- Children and Youth in Premodern Scotland ed. by Janay Nugent and Elizabeth Ewan
This book is a timely contribution to a field currently undergoing a burgeoning resurgence following the relatively dormant period between 1990 and 2010 when responses to the foundational work by Ariès and De Mause during the 1960s and 1970s had dwindled.1 The contributors’ brief is not only to show the possibilities of recovering the experiences of children and youth from a variety of backgrounds within a wide range of sources but also to illustrate how “the lens of age” can “further our understanding of broader historical issues” (3).
The range of sources and methodologies deployed within this single volume is prodigious, demonstrating that efforts to recover the agency of one of the most frustratingly inarticulate groups in the historical record can be richly repaid. The varied worlds of children and young people are glimpsed in royal archives, debt litigation, letters and diaries, archaeological finds, Gaelic song, lyric literature, family portraiture, newspapers, legal reports and inheritance disputes, and marriage negotiations. The contributors—all experts in the social and cultural history of late medieval and early modern Scotland—bring an impressive range of critical skills to these source materials, involving the interpretation of literary, legal, visual, and material archives. Efforts to include observations of children furthest removed from sites of privilege lay behind two of the collection’s highlights—Stuart Campbell’s chapter about the archaeological remains of children’s playthings, either mass-produced at a distance or locally forged for purchase by households with relatively limited resources, and Dolly MacKinnon’s unearthing of thirty-two slave children/youths in premodern Scotland, many of whom occupied a “liminal space that [End Page 230] was neither familial nor free” (124), particularly when they were the biological offspring of their masters. All contributors remain mindful of the variation in childhood experiences on the basis of social status, gender, race and ethnicity, familial circumstances, childhood phase, and regional custom, while also seeking to establish the common denominator between children of diverse origins and those within different settings.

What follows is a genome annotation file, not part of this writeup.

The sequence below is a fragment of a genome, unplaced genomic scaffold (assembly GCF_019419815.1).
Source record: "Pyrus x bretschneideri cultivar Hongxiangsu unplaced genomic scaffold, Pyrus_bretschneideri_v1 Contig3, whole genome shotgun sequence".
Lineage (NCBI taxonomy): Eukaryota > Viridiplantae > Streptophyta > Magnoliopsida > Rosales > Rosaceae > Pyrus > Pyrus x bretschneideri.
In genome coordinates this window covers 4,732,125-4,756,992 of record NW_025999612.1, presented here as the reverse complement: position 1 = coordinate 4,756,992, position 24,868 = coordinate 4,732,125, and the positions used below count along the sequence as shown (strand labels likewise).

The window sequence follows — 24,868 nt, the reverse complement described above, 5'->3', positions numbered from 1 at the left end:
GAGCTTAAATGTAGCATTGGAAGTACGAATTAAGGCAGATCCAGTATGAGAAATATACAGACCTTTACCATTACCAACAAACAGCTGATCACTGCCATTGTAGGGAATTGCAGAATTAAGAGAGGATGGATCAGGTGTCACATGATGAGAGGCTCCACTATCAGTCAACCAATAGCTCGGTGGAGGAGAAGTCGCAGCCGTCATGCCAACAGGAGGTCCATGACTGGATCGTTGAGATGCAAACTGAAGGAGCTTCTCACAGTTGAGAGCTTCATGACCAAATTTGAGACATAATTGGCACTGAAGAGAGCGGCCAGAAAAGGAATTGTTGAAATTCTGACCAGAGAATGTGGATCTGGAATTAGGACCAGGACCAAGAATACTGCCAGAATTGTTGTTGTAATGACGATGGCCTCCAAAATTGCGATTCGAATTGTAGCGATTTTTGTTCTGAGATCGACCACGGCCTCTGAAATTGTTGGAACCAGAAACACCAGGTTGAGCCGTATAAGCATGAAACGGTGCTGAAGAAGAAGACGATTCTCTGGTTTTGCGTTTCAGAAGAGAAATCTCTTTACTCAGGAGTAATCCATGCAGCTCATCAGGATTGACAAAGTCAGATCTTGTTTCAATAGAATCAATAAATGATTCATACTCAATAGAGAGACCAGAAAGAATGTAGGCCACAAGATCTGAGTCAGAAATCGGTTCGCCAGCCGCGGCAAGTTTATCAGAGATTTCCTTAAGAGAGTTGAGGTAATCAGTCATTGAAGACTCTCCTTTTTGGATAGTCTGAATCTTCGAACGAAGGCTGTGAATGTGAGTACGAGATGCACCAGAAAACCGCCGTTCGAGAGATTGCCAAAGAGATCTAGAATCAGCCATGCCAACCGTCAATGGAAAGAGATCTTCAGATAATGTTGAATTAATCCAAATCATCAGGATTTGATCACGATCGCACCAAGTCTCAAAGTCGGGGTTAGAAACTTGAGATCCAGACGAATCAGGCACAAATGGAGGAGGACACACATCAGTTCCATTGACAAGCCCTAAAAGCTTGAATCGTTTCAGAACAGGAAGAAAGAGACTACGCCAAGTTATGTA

The issue of children’s agency is, appropriately, central to the analysis of most of the chapters. The experiences of royal and aristocratic children revolve around their socialization and acculturation into the dynastic aspirations of their milieu. Nugent’s exploration of the fosterage of young Archie Campbell of Argyll between 1633 and 1639, Heather Fraser’s analysis of the fosterage ties celebrated in Gaelic song, and Heather Parker’s discussion of child betrothals during the fifteenth and sixteenth centuries make clear that the children involved were far from mere pawns in their parents’ aspirations; instead, they served actively as “the glue” binding elite families together (48).
Privileged offspring, such as the Hunter Blairs (whose representation is covered insightfully in Nel Whiting’s chapter), and kings in waiting (discussed by Mairi Cowan, and Laura E. Walkling and Cynthia J. Neville) were not the only children who were able to negotiate the heavily freighted expectations pertaining to their class and gender. Cathryn Spence’s chapter about young women informally apprenticed to learn the craft of perling (lace making) exposes a source of economic agency in return for servitude—in contrast to the lyrics idealizing young women as future wives and mothers explored by Sarah M. Dunnigan. The complications and contradictions surrounding the relative opportunities for legitimate and illegitimate children, as represented in inheritance law and inheritance disputes (discussed by Katie Barclay), adds a further complicating factor to the dynamics of parental investment and understandings of “natural affection.”
This volume refreshingly situates children within a wide variety of contexts well beyond the parent–child dyad that has traditionally dominated the history of childhood. It alerts us to the multifaceted dimension of intergenerational relations, involving not just kin but also fictive kin and unrelated allies; to the mobility of premodern children; and to the rewards of recovering traces of childhood from as many sources as possible.
1. See, for example, Philippe Ariès (trans...